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I have a TreeView control on my form, and I'm recursively going through the elements of another window starting with the window itself. I'm using this to find the elements:

getRecursiveElements(AutomationElement parent)
{
  children = parent.FindAll(TreeScope.Children, Condition.TrueCondition);

  foreach (AutomationElement child in children)
  {
    addToTreeView(child);
    getRecursiveElements(child);
  }
}

Generally speaking, the code works quite well in most cases. The tree is populated and I have a bit of other supporting code allowing me to double click, for example, an element in the tree-view and it will highlight that element on the target form.

The issue I'm having is that, while it generates an awesome tree, there are still some elements missing for certain target programs.

What possible reason could there be for this, and is there any way to get around it? If I call EnumChildWindows() from user32.dll will that have the same problem?

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2  
Can you give some examples of the types of elements it's skipping over? And have you compared your tree against the one produced by the UISpy or Inspect tools from the SDK? UIA does have a concept of 'views', which is a filter that is applied in addition to the condition you supply to Find. By default, UIA filters out things that are not content elements, so if you enumerate a listbox or listview, you'll get just the listbox, but not the scrollbars or the header. Is this the sort of thing you're missing, or something else? –  BrendanMcK Aug 30 '11 at 5:33

2 Answers 2

up vote 3 down vote accepted

Not all programs use separate windowed controls for all their logical children. Mostly this depends on the GUI framework used.

As an extreme example, Qt uses a single window for each top-level window. It then paints all the widgets on the form from the form's WM_PAINT message handler.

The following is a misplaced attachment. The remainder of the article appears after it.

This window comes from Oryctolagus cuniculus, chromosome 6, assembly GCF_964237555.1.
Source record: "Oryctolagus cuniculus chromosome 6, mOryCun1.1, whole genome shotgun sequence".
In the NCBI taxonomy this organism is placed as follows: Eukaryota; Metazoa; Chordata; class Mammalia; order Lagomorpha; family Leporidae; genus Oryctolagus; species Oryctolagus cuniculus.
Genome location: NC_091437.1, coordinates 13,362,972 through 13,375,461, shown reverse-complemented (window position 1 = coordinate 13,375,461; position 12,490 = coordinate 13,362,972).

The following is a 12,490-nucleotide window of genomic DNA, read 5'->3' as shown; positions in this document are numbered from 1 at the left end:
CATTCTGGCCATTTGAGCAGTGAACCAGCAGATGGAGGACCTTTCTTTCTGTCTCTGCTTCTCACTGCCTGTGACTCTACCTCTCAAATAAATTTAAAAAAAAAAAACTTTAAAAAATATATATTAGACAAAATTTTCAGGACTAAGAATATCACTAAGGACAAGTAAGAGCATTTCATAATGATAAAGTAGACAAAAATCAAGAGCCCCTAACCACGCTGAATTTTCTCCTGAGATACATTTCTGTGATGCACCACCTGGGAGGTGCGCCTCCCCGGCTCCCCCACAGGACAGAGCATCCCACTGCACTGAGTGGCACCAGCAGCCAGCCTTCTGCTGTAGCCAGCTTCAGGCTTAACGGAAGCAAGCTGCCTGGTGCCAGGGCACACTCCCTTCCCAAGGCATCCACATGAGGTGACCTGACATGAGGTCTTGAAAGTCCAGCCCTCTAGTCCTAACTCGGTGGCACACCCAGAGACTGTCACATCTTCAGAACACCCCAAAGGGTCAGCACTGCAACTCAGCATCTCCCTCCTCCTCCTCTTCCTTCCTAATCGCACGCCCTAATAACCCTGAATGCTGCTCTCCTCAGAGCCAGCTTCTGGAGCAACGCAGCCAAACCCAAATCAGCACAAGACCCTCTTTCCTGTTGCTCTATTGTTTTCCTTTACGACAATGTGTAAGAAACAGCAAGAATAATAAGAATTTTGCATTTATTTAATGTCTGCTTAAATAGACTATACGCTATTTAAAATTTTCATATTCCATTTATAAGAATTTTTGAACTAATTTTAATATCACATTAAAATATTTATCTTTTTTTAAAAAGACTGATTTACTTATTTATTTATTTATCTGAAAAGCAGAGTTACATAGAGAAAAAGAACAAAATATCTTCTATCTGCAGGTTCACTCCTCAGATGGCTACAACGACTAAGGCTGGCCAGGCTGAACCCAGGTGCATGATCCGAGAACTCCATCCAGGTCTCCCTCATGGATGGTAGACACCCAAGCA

Programs that take this approach are typically impossible to automate through generic methods.

It sounds like you have encountered an application that uses some windowed controls but also uses custom controls with a single window for what appears to be multiple widgets. Again this is quite common.

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1  
To the OP: I'd still like an example of where this is failing: apps that don't use HWNDs are supposed to implement either MSAA or UIAutomation so that they will be accessible by users with disabilities - and also end up being testable/automatable. For example, WPF, Silverlight and Flash and the document areas of IE and Firefox don't use HWNDs for their child elements, but because they implement these interfaces, you can still enumerate them with UIA. I'm wondering what the 'certain target programs' are, since they likely also have accessibility issues; I'm curious if these are well-known apps. –  BrendanMcK Aug 30 '11 at 21:37
2  
(FWIW, QT apparently implements MSAA - so even though it only uses a single HWND, it should still be enumerable using UIA - since UIA uses MSAA as a source of information internally. Whether UI is enumerable with UIA is more complex than whether simply whether it uses HWNDs for child elements; it can also depend on whether the framework has accessibility support, and if it has, whether the developer of the app has correctly used it.) –  BrendanMcK Aug 30 '11 at 21:40

Could you give a better example of what fails? Thinking about the problem, it may be that the 'element' in the other form is being drawn manually, and so doesn't have distinct registered handles for everything.

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